“Sid was a very special friend. I talked with him in June and we were planning to get together for lunch once it is safe,” said Mahendra Gupta, former Olin dean and Robert L. Virgil Professor of Accounting and Management. “Sid was an exemplary champion of Olin, a gentle giant, a devoted husband, a loving grandfather, and a generous soul. He knew how to live in the present and set sights higher for the future. Sid will always have a very special place in the history of Olin and in the hearts of many.”

Sidney Guller, center, at the Guller scholarship dinner in 1998 with students.
Sidney Guller, center, at the Guller scholarship dinner in 1998 with students.

In addition to his other service to Olin, Mr. Guller had served on the Business Alumni Association, as an executive chair of his class reunion committee and as a member of Olin’s National Council.

Quite a number of Mr. Guller’s family members also attended WashU, including nephew Keith Guller, EMBA ’89; niece Susan Guller, LA ’79; nephew Eric Fox, BSBA ’00; grandson Evan Waldman, EMBA ’09 (now CEO of Essex Industries); and grandson Corey Waldman, EMBA ’16.

Mr. Guller was preceded in death by his wife, Bobette “Bobbi” Guller. He is survived by daughters Deni Kronenberg (Joel), Jody Waldman (Mickey), Nanci Seigel Manson (Roy) and Robyn Levy-Marino (Mark Miller); grandchildren Evan Waldman (Kami), Todd Waldman (Diana), Corey Waldman (Rachel), Bryan Siegel, Erika Isard (Phillip), Jordan Santo, Emily Marino, Samantha Manson and Jacqui Manson; great-grandchildren Landon Waldman, Parker Waldman, Sawyer Waldman, Logan Waldman, Grace Waldman, Teddy Waldman and Jackson Waldman; brother Maurice (Rachel) Guller; and sisters-in-law Judi Elman (Bob) and Bette Fox (Richard Lyss).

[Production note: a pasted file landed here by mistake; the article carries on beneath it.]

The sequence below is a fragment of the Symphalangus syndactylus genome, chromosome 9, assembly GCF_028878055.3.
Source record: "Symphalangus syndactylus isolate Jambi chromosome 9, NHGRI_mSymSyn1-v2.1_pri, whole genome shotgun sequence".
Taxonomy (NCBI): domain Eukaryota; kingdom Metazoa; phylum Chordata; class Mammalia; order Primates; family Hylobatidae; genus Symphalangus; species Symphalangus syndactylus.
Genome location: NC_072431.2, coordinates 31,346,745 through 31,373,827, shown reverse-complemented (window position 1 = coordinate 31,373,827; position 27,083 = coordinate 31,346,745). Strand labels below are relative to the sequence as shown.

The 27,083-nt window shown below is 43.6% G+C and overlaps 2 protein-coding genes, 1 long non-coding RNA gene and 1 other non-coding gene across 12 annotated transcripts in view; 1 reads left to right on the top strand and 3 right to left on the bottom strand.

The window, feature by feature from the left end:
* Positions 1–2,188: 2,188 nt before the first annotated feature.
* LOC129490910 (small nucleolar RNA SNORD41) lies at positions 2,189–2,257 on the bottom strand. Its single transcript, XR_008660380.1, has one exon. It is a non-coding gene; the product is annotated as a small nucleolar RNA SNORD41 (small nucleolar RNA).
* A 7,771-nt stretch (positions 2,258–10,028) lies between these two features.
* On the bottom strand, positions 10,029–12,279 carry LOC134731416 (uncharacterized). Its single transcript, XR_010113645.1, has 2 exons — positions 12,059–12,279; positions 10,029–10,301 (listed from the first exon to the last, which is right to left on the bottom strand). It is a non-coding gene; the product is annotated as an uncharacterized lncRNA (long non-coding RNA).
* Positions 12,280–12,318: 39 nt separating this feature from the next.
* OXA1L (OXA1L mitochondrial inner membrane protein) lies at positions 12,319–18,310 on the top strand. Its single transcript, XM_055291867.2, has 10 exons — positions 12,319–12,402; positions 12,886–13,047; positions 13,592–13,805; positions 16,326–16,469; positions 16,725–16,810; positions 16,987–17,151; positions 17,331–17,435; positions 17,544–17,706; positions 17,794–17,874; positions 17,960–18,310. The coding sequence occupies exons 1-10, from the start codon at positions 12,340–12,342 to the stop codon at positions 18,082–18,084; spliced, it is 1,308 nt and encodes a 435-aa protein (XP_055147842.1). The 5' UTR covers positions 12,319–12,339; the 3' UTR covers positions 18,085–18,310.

Services for Mr. Guller’s are scheduled for October 6 at 2 p.m. Personal attendance is limited to protect the health and safety of others; however, the service will be livestreamed. Visit bergermemorialchapel.com for the link.

Pictured at top: Sidney Guller, center, with members of his family at the 2016 Olin scholarship dinner.




Chancellor Andrew D. Martin from his office, engaging viewers through Zoom during his Leadership Perspectives presentation for Olin on September 29, 2020 (photo/Nancy Lyons).

By late February, the scope of the crisis was clear to WashU Chancellor Andrew D. Martin. Within the week, the St. Louis region saw its first case of COVID-19. Days later, students departed for spring break. By March 9, the decision had been made.

Students wouldn’t be returning. The campus was closed.

With clinical precision, Chancellor Martin and the WashU Med School’s Dr. Steven Lawrence gripped viewers with the tale of how mounting concern for public health, the fear of overstretching hospital resources, the reality facing university income and the imperative to safeguard students converged in a series of rapidly made decisions.

“Those were very fraught times,” Martin said via Zoom in Olin’s first Leadership Perspectives presentation of the school year. “We had to make a decision about what would be the right thing to do for our students. This was very unpopular. There was one case in Missouri. Lots of people thought we were overreacting.”

Martin and Lawrence tossed the storytelling back and forth as they walked viewers through the weeks, weaving the administrative and educational implications of the process together with growing public health worries and solution-oriented research that began almost immediately.